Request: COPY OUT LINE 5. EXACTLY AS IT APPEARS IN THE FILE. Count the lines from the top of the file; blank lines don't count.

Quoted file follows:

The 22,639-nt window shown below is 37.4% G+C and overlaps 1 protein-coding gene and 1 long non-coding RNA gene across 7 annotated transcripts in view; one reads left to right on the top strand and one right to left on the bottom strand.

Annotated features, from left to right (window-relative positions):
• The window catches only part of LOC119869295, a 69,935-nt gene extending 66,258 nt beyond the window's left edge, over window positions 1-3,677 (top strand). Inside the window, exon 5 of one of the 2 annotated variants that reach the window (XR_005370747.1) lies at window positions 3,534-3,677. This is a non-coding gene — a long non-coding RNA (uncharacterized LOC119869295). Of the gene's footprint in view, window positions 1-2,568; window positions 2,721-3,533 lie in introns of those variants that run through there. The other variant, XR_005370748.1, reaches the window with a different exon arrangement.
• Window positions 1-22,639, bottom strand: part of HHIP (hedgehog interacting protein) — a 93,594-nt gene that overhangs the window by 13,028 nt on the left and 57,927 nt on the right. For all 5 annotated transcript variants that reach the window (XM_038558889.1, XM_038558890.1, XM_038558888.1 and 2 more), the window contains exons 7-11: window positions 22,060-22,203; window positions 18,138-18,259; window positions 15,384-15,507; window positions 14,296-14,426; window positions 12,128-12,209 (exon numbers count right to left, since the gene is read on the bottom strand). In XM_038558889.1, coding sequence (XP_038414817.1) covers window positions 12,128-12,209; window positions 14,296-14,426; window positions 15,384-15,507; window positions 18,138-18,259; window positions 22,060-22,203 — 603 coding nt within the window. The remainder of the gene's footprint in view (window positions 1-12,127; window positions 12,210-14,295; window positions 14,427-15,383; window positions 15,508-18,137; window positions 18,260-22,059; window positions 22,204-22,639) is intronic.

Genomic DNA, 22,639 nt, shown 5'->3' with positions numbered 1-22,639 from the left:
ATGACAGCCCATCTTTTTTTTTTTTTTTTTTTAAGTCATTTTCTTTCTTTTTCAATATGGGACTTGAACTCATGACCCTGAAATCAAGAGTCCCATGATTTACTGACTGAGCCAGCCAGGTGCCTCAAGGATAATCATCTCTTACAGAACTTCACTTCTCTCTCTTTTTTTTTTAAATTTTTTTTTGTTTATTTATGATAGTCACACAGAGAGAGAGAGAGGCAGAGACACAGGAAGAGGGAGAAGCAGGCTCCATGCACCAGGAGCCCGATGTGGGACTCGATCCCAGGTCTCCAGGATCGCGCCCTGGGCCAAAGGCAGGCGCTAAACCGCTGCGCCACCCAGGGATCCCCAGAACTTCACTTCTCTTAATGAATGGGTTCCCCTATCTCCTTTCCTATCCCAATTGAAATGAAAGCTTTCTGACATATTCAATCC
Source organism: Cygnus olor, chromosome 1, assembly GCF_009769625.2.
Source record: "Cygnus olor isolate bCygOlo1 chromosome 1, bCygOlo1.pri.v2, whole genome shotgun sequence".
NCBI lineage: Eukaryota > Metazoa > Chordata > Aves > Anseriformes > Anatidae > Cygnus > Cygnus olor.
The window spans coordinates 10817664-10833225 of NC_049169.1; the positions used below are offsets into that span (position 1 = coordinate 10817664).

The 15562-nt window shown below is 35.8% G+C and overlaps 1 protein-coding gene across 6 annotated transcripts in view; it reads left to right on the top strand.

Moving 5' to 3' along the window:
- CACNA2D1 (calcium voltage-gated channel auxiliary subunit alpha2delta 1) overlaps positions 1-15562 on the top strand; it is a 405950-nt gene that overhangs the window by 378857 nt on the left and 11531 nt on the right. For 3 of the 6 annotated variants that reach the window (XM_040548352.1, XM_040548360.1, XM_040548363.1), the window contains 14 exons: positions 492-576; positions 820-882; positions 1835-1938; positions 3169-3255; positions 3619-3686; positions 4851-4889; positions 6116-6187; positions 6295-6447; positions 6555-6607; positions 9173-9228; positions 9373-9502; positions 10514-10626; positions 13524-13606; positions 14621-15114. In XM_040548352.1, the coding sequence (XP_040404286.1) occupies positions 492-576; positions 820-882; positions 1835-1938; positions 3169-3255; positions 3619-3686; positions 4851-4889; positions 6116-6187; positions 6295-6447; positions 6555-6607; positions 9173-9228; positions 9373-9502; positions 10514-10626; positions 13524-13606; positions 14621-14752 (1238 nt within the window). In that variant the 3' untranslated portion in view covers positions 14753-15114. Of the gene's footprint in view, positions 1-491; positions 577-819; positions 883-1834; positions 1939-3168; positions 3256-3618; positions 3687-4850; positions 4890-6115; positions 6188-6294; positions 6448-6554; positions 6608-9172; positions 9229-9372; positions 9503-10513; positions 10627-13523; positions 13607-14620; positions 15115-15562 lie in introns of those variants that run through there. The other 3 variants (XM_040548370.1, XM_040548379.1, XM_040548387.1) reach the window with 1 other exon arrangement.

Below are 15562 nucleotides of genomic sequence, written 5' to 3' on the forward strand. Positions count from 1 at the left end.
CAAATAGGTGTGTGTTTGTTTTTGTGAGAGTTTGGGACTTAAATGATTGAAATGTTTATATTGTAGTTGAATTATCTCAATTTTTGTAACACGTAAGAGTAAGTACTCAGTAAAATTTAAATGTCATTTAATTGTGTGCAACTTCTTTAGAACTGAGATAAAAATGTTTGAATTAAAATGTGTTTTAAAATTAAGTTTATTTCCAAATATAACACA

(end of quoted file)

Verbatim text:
Genomic DNA, 22,639 nt, shown 5'->3' with positions numbered 1-22,639 from the left: